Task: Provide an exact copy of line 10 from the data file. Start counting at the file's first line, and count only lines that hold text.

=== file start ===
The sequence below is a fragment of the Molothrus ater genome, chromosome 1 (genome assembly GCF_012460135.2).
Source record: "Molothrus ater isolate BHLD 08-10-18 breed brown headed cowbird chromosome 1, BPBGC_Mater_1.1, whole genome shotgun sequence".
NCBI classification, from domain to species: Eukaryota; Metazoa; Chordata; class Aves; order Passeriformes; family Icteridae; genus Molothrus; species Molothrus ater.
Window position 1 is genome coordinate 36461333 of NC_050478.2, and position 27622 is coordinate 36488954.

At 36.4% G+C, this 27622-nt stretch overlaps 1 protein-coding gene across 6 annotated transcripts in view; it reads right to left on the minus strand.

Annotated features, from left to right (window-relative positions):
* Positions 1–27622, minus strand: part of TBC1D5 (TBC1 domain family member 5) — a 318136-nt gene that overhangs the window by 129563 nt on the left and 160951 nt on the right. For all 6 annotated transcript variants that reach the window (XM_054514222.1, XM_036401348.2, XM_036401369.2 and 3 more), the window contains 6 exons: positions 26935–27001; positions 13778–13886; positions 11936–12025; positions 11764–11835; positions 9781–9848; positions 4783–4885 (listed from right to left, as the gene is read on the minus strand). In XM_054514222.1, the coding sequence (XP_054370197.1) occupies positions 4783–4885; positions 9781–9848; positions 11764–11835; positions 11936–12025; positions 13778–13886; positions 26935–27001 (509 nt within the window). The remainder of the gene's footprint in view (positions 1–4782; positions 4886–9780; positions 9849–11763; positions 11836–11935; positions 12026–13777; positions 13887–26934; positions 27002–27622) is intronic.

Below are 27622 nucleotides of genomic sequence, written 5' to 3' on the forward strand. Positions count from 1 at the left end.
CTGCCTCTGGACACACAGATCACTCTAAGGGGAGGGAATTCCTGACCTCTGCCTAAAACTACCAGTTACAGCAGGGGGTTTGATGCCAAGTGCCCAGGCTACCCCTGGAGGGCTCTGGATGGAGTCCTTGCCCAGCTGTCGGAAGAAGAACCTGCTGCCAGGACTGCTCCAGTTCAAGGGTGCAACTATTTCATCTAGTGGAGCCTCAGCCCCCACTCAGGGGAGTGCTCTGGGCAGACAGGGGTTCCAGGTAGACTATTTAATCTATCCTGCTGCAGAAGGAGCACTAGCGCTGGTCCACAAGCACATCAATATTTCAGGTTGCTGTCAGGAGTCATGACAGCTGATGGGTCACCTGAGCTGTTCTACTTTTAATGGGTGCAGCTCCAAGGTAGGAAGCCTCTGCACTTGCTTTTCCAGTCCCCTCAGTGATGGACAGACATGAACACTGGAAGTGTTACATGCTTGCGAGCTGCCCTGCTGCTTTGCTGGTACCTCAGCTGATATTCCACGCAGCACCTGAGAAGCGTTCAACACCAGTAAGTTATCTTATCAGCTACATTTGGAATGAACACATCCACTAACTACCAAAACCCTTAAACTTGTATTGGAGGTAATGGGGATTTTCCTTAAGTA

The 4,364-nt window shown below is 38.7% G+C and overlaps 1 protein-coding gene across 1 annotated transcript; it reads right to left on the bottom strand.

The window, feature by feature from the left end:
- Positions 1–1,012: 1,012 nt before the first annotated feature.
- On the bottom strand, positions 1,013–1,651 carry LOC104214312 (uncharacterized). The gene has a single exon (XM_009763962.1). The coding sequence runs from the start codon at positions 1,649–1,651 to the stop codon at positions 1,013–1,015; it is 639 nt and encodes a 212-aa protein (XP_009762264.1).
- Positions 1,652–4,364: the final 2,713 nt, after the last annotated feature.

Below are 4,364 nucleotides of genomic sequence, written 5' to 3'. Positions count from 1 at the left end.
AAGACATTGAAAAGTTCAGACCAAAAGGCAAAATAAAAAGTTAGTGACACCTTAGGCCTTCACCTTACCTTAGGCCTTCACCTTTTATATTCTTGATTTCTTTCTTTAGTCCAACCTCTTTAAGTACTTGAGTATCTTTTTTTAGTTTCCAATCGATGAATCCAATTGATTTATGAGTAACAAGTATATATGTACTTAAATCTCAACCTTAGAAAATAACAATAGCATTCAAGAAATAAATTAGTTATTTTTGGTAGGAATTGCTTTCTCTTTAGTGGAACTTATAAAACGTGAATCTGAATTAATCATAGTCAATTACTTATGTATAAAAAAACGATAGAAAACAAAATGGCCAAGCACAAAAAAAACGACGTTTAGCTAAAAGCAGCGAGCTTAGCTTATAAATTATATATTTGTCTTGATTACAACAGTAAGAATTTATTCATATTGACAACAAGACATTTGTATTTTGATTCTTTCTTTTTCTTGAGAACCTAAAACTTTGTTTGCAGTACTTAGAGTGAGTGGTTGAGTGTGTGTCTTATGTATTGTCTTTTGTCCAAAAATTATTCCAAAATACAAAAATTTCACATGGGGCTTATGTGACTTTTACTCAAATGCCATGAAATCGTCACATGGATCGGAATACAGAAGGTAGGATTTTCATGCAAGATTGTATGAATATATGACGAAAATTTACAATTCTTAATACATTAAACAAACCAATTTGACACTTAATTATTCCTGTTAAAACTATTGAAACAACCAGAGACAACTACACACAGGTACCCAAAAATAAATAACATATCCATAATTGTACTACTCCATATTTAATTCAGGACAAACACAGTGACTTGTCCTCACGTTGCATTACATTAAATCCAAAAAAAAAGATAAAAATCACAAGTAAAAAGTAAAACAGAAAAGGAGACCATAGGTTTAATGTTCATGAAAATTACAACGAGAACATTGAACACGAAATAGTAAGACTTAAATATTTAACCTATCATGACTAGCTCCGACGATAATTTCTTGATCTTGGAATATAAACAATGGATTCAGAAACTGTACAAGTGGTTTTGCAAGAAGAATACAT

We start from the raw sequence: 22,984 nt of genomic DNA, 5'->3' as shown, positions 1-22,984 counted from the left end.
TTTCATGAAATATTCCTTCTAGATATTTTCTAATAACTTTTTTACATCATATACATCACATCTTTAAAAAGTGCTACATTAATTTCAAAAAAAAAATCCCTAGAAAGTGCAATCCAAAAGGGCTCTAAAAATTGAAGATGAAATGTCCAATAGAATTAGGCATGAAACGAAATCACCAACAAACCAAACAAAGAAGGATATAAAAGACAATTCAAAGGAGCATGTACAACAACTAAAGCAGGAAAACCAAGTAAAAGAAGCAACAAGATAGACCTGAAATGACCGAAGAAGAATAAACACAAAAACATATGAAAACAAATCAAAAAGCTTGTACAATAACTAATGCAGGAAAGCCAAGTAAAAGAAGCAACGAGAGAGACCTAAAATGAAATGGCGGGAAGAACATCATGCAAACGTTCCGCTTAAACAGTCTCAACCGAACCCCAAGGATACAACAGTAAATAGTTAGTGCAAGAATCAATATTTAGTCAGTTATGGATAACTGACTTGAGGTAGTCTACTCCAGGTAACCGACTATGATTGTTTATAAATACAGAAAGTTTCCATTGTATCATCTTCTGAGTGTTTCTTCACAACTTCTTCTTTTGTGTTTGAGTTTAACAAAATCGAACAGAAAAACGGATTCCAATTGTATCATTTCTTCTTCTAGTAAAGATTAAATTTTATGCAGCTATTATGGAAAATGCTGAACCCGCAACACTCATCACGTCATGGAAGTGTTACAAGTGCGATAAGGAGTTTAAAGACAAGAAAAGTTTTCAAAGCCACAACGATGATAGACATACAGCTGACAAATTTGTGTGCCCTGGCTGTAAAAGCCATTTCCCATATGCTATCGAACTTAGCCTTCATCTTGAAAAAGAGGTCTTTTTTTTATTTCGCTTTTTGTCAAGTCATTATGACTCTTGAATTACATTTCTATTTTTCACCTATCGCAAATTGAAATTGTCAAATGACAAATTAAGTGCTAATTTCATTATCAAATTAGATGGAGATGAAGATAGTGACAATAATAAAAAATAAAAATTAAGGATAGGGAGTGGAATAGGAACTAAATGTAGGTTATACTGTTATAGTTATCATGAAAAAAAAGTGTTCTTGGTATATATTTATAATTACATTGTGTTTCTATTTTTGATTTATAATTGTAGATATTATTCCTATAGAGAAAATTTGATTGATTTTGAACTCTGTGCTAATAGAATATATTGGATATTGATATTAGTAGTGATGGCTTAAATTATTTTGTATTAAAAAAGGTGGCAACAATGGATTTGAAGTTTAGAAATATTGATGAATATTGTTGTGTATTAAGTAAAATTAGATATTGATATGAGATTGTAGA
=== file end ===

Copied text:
The 4,364-nt window shown below is 38.7% G+C and overlaps 1 protein-coding gene across 1 annotated transcript; it reads right to left on the bottom strand.